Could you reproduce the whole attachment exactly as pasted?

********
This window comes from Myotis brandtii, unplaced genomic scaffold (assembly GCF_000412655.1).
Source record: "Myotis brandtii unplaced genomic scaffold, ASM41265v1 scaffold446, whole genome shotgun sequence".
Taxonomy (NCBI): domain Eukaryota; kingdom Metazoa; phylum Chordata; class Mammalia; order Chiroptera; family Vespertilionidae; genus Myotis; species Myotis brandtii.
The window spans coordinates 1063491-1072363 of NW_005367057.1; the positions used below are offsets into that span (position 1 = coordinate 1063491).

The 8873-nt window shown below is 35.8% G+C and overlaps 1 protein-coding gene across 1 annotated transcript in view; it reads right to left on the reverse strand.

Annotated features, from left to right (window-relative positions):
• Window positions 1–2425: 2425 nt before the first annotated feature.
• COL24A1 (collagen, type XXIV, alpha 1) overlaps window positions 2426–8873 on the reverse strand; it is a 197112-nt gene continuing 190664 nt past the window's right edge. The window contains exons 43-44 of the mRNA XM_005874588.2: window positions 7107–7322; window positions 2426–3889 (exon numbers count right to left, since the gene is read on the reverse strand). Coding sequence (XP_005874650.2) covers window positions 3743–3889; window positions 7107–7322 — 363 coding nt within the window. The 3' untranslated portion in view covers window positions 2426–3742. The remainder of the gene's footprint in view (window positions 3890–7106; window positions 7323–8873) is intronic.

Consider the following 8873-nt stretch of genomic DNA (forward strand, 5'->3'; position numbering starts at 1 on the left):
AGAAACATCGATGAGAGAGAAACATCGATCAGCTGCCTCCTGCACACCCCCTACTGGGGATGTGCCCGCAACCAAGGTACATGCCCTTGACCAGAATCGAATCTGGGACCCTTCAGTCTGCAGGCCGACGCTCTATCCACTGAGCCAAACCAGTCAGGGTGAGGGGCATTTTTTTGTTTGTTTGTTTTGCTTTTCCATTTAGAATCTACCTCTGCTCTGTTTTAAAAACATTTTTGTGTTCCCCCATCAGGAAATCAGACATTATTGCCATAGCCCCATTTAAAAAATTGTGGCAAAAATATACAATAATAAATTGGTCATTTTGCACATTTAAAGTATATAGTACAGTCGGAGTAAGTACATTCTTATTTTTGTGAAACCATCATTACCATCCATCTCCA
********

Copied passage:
This window comes from Myotis brandtii, unplaced genomic scaffold (assembly GCF_000412655.1).
Source record: "Myotis brandtii unplaced genomic scaffold, ASM41265v1 scaffold446, whole genome shotgun sequence".
Taxonomy (NCBI): domain Eukaryota; kingdom Metazoa; phylum Chordata; class Mammalia; order Chiroptera; family Vespertilionidae; genus Myotis; species Myotis brandtii.
The window spans coordinates 1063491-1072363 of NW_005367057.1; the positions used below are offsets into that span (position 1 = coordinate 1063491).

The 8873-nt window shown below is 35.8% G+C and overlaps 1 protein-coding gene across 1 annotated transcript in view; it reads right to left on the reverse strand.

Annotated features, from left to right (window-relative positions):
• Window positions 1–2425: 2425 nt before the first annotated feature.
• COL24A1 (collagen, type XXIV, alpha 1) overlaps window positions 2426–8873 on the reverse strand; it is a 197112-nt gene continuing 190664 nt past the window's right edge. The window contains exons 43-44 of the mRNA XM_005874588.2: window positions 7107–7322; window positions 2426–3889 (exon numbers count right to left, since the gene is read on the reverse strand). Coding sequence (XP_005874650.2) covers window positions 3743–3889; window positions 7107–7322 — 363 coding nt within the window. The 3' untranslated portion in view covers window positions 2426–3742. The remainder of the gene's footprint in view (window positions 3890–7106; window positions 7323–8873) is intronic.

Consider the following 8873-nt stretch of genomic DNA (forward strand, 5'->3'; position numbering starts at 1 on the left):
AGAAACATCGATGAGAGAGAAACATCGATCAGCTGCCTCCTGCACACCCCCTACTGGGGATGTGCCCGCAACCAAGGTACATGCCCTTGACCAGAATCGAATCTGGGACCCTTCAGTCTGCAGGCCGACGCTCTATCCACTGAGCCAAACCAGTCAGGGTGAGGGGCATTTTTTTGTTTGTTTGTTTTGCTTTTCCATTTAGAATCTACCTCTGCTCTGTTTTAAAAACATTTTTGTGTTCCCCCATCAGGAAATCAGACATTATTGCCATAGCCCCATTTAAAAAATTGTGGCAAAAATATACAATAATAAATTGGTCATTTTGCACATTTAAAGTATATAGTACAGTCGGAGTAAGTACATTCTTATTTTTGTGAAACCATCATTACCATCCATCTCCA